'Karamazov': Finding What Was Lost In The Translation

September 30, 1990|By ANNE TYLER

The Brothers Karamazov.

Fyodor Dostoevsky; translated by Richard Pevear

and Larissa Volokhonsky.

North Point.

696 pages. $29.95.

To get straight to the point: Is a new translation of "The Brothers Karamazov" absolutely necessary, with three others already in print?

Well, maybe not necessary, exactly. After all, those earlier versions did give us a good sense of one of the world's richest novels. But translation is a slippery and multilayered art, and especially with a work so labyrinthine there is ample room for yet another attempt. This latest is the product of a husband-and-wife team, the husband American and the wife Russian.

The couple particularly wished to correct what Richard Pevear calls "translator's drift" -- that is, the imposing of one's own style upon the basic content. In Dostoevsky's case, they felt, the drift had resulted in an unnatural degree of polish. Dostoevsky's deliberate redundancies, awkward constructions and comic verbal tics -- all meant to color in a character -- had been refined almost out of existence. So the couple hoped first to restore those rough edges, and then to correct any errors in interpretation.

They've certainly succeeded in their first aim. For instance: "Being at a loss to resolve these questions, I am resolved to leave them without any resolution," our narrator tells us in their version, while the earlier translators scrambled for synonyms in order to avoid that clumsy repetition of sounds. (Never mind that it's supposed to be clumsy, that we're meant to see our narrator as someone a bit pompous and heavy-footed.)

And when the narrator remarks that an event "long afterwards remained almost always unclear to me," he sounds much more personal than, say, in the MacAndrew 17 version, where the same event "remained unclear to me almost to the end."

Or this, from a mother mourning her dead child: "Only to hear how he walks across the room, just once, just one time, pat-pat-pat with his little feet, so quick, so quick . . ." Constance Garnett translates the same line as, "If only I could hear him pattering with his little feet about the room just once, only once . . ." Far more economical, granted; but who's looking for economy at such a moment?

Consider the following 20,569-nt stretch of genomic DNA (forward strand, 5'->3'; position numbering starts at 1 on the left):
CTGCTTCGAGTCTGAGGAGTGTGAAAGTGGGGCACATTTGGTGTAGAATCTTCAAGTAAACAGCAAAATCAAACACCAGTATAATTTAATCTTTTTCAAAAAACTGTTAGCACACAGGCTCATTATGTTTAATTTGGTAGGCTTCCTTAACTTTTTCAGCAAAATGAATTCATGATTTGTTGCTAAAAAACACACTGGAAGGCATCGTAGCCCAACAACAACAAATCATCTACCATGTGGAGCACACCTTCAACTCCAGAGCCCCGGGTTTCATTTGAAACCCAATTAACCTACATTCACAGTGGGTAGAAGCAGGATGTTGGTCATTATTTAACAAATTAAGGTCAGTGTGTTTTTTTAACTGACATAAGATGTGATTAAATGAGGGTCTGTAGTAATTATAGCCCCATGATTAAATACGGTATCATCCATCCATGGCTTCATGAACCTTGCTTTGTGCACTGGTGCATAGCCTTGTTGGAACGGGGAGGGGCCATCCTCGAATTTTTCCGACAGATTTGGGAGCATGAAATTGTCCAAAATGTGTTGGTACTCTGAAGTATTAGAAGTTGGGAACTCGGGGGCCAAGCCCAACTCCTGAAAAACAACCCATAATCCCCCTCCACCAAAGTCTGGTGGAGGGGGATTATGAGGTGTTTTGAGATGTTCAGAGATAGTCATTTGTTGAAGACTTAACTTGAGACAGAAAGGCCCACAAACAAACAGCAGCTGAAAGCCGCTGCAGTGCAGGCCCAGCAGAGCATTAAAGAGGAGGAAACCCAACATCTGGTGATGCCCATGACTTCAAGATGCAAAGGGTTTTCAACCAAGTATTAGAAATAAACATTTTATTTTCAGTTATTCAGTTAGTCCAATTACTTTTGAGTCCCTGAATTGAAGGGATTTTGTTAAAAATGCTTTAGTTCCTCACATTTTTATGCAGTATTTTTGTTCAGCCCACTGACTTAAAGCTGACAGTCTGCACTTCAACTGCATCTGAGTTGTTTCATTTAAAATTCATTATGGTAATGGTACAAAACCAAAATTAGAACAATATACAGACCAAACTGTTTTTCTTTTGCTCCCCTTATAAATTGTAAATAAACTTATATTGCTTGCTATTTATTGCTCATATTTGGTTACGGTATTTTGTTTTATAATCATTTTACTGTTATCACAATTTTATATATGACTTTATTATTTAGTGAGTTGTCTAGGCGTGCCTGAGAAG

Inevitably, a translation so transparent will expose the author's flaws along with his virtues. Dostoevsky's inconsistencies become more noticeable, as when that

very distinctive narrative voice keeps slipping over into the neutral third-person omniscient. But that's further reason to find this new work valuable.

As for accuracy, one scene suggests that we can trust in that as well. A young woman demands to know whether a message from Dmitri Karamazov was an exact quotation. Did he use those very words, those specific words? Since the words in question have always been translated as "He sends his regards," or some variation thereof, English-speaking readers have failed to understand her insistence. Here, though, Dmitri's idiom is translated literally: "He bows to you." It's significant because it recalls a pivotal meeting in which she was the one who bowed to him.

Unfortunately, another crucial word, interpreted by earlier translators as "torment" or "heartbreak" or "laceration" (oh, everyone seems to have wrestled with it) appears here as "strain," and it is strained indeed by having to bear so much weight upon its pale, weak, monosyllabic back. Even the most uncritical reader, gliding smoothly across the page, comes to a halt and asks, "Strain? Are you positive?" It's the same for "solidary." "Solidary?" we ask, halting once again. "A word that's found only in the heftiest dictionaries?"

We don't halt often, though. And that brings us to the real justification for this new edition. Translation is not only a question of style and content but of something more subjective. Call it clarity, or freshness -- that quality of immediacy that makes us feel the novel was written just yesterday. This new translation has the same effect as rinsing a cloudy windowpane. All at once an amusing young girl seems out-and-out funny, a mildly satiric scene with a self-absorbed matron makes us laugh aloud, and those complex, tortured Karamazov brothers become people we might bump into in downtown Baltimore.

Ms. Tyler is a novelist who majored in Russian literature.

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